The cognitive and technical skills impact of the Congress of Neurological Surgeons simulation curriculum on neurosurgical trainees at the 2013 Neurological Society of India meeting

Samer G. Zammar, Youssef J. Hamade, Rami J ames N Aoun, Najib E. El Tecle, Tarek Y. El Ahmadieh, P. David Adelson, Shekar N. Kurpad, James S. Harrop, Heather Hodge, Ramesh C. Mishra, Vedantam Rajshekhar, Ali R. Rezai, Suresh K. Sahkla, Mithun G. Sattur, Nathan R. Selden, Ashwini D. Sharan, Daniel K. Resnick, Bernard Bendok

Research output: Contribution to journalArticle

4 Scopus citations

Abstract

OBJECTIVE: To assess the impact of a simulation-based educational curriculum of 4 modules on neurosurgical trainees at the Neurological Societies of India annual meeting, which was held in Mumbai, India, in December 2013.

METHODS: We developed a microanastomosis, anterior cervical discectomy and fusion (ACDF), posterior cervical fusion (PCF), and durotomy repair and their corresponding objective assessment scales. Each module was divided into 3 components: 1) a before didactic cognitive knowledge and technical skills testing, 2) a didactic lecture, and 3) an after didactic cognitive knowledge and technical skills testing. We compared the trainees' cognitive and technical scores from the before and after testing phases. Wilcoxon sum rank test was used to test statistical significance. The incorporation of a simulation-based educational program into neurosurgical education curriculum has faced a number of barriers. It is essential to develop and assess the success and feasibility of simulation-based modules on neurosurgical residents.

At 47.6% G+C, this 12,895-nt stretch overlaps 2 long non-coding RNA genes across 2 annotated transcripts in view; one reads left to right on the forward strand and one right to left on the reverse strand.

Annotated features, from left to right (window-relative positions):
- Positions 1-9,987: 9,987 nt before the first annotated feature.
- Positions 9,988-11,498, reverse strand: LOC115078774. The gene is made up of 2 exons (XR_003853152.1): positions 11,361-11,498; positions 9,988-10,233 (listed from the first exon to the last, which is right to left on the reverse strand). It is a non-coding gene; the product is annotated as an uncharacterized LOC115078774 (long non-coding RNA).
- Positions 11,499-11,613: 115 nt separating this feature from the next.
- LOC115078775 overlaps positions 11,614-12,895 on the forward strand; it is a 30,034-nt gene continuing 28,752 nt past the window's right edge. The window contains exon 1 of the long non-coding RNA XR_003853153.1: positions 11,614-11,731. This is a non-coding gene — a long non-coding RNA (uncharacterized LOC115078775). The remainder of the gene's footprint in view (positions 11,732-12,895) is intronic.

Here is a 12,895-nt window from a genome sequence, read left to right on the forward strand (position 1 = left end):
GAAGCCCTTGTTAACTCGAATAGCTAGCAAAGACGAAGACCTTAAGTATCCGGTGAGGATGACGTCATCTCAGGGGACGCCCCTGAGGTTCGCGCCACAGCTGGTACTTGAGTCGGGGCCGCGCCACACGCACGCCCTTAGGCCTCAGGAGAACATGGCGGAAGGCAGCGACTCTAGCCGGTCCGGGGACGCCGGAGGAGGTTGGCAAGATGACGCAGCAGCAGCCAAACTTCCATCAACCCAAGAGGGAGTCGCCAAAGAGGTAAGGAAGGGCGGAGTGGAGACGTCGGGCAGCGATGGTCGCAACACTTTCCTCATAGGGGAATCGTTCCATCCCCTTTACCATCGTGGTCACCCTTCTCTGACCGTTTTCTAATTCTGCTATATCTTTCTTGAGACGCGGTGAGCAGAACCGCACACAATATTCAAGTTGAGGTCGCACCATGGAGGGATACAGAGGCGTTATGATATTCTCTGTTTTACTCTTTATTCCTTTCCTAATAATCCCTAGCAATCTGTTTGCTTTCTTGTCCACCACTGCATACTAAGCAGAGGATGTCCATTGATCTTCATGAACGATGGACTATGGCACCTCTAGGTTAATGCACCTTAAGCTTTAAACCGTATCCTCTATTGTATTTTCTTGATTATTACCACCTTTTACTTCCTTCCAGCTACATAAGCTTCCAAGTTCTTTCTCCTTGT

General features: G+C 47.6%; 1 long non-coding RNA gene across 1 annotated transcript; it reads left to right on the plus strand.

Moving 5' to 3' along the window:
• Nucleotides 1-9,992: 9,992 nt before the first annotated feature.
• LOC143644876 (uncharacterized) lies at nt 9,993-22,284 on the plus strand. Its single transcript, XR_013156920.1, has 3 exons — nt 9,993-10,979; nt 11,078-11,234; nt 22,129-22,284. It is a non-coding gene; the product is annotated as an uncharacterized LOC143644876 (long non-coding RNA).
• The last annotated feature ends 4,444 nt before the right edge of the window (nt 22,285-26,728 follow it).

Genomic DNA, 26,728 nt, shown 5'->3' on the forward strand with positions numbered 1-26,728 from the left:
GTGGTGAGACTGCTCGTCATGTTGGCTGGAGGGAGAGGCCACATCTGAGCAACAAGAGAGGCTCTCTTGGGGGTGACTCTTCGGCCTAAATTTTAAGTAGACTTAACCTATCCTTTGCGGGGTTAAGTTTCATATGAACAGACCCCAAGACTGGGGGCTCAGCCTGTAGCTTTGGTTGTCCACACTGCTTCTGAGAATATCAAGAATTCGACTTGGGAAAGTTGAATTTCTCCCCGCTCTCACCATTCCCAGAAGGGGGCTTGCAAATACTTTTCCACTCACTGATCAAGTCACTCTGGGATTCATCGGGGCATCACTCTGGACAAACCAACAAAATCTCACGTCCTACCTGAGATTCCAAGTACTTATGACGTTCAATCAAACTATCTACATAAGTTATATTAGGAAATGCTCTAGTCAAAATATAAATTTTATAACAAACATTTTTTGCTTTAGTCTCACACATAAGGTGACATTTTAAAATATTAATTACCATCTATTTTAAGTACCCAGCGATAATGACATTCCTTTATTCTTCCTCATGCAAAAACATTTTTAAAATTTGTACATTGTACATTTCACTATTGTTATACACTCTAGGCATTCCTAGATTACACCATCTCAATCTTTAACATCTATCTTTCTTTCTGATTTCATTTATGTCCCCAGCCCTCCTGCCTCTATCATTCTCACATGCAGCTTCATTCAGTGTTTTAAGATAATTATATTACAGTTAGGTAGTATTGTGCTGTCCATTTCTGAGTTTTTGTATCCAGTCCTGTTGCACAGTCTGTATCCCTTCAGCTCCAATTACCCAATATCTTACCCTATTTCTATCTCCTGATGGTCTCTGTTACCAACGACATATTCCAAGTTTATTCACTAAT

RESULTS: The knowledge test median scores increased from 60%, 69% to 72%, and 60% to 80%, 85%, 90%, and 75% on the microanastomosis, ACDF, PCF, and durotomy modules, respectively (P < 0.05). The practical hands-on scores increased from 45%, 45% to 60%, and 65% to 62%, 68%, 81%, and 70% on the microanastomosis, ACDF, PCF, and durotomy modules, respectively (P < 0.05).

CONCLUSIONS: Our course suggests that a simulation-based neurosurgery curriculum has the potential to enhance resident knowledge and technical proficiency.

Original languageEnglish (US)
Pages (from-to)419-423
Number of pages5
JournalWorld Neurosurgery
Volume83
Issue number4
DOIs
StatePublished - Apr 1 2015

Keywords

  • ACDF
  • Durotomy
  • Education
  • Microanastomosis
  • PCF
  • Resident
  • Simulation
  • Spine
  • Vascular

ASJC Scopus subject areas

  • Medicine(all)

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    Zammar, S. G., Hamade, Y. J., Aoun, R. J. A. N., El Tecle, N. E., El Ahmadieh, T. Y., Adelson, P. D., Kurpad, S. N., Harrop, J. S., Hodge, H., Mishra, R. C., Rajshekhar, V., Rezai, A. R., Sahkla, S. K., Sattur, M. G., Selden, N. R., Sharan, A. D., Resnick, D. K., & Bendok, B. (2015). The cognitive and technical skills impact of the Congress of Neurological Surgeons simulation curriculum on neurosurgical trainees at the 2013 Neurological Society of India meeting. World Neurosurgery, 83(4), 419-423. https://doi.org/10.1016/j.wneu.2014.12.006